Hundreds and hundreds of geese flying overhead in chevrons, lines, and groups which were morphing into other formations, lines, and multi-layered chevrons as I watched. Speechless, I saw the seemingly endless intersections of birds squawking as they flew. The cascade of thousands of honks sounded like a multitudinous chorus of squeaks so far above me.
I had initially looked up upon hearing the first few and thought, “It’s early December, late for geese,” as I stood there in the parking lot on that late afternoon, getting near dusk. The black bodies of the geese in flight clearly visible against the soft grey sky. Then I saw the zillions of birds in the distance, wave after wave of them, coming from different but analogous directions to swoop together, then diverge into another chevron while still others melded into the massive movement.
Fluctuating, reforming constantly.
Captivated, I watched for at least fifteen minutes until just a few strands of birds straggled behind the swarm.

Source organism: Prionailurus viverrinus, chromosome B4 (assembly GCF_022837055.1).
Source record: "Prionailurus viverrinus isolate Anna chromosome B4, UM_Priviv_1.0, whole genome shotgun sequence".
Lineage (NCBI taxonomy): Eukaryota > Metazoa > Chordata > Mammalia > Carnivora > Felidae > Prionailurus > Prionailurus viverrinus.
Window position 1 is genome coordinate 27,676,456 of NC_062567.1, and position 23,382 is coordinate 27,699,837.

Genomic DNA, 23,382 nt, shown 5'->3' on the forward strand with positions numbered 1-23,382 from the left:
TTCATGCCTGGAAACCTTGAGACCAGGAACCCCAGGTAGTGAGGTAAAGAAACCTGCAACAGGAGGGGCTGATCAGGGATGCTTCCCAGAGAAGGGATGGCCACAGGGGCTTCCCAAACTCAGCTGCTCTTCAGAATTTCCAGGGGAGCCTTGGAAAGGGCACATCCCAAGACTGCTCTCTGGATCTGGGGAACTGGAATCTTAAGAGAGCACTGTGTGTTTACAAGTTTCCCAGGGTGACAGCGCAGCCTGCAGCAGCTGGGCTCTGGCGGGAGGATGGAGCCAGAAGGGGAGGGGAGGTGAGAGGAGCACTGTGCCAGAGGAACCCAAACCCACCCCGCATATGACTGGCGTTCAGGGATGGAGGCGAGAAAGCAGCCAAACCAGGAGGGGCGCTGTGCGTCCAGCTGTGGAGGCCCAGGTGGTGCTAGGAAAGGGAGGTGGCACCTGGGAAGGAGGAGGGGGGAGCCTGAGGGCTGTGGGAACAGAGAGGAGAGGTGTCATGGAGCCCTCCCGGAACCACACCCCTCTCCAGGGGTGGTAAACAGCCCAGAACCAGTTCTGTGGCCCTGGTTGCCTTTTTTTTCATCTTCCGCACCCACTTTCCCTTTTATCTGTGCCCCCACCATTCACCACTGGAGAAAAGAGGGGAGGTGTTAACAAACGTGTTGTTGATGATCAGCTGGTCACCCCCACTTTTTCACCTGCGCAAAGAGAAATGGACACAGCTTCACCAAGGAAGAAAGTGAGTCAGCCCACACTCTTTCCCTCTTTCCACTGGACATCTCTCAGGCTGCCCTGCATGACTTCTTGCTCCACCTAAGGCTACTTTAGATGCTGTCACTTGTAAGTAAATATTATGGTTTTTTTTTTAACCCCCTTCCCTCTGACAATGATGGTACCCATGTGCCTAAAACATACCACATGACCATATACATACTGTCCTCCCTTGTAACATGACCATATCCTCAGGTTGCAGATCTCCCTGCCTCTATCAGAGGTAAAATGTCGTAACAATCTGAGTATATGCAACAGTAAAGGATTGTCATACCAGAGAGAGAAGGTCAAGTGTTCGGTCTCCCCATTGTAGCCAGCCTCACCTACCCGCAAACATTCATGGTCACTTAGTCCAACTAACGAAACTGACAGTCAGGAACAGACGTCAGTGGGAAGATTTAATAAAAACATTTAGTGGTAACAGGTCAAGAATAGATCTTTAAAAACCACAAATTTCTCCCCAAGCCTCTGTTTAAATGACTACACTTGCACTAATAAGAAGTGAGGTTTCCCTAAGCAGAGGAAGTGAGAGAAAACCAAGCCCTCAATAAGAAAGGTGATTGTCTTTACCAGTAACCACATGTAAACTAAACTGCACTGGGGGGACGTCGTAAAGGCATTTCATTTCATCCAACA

The glory of being in the right place at the right time. And taking the time.
A couple weeks later, between Snohomish and Monroe, were again thousands of geese. This time, white snow geese. They were flying, swirling like a magnificent tornado, their wings catching the pink-tinged, golden light of the late afternoon sun. The distant sound of their honking a gentle whisper that I held my breath in order to hear.
Looking for their evening settlement, their safe place. Yes, I know that search. I bet you do, too.
In the last few days of sub-zero weather, I’ve watched the calypte anna hummingbirds zip around the feeder on my porch, then land on the clothes-line, or on the near naked fuchsia branches in the hanging basket. The calypte anna is the species of hummingbird that does not migrate. It seems 12 degree weather does not slow them down any. Interestingly, hummingbirds cannot walk. Their tiny feet are made for perching.
Imagine that: flying at near lightening speed, shining like a jewel in the sun, and not being able to walk. Yet not knowing any of those things, as the hummingbirds are simply being who they are.
Being in the right place at the right time and simply being who you truly are.
My search goes on.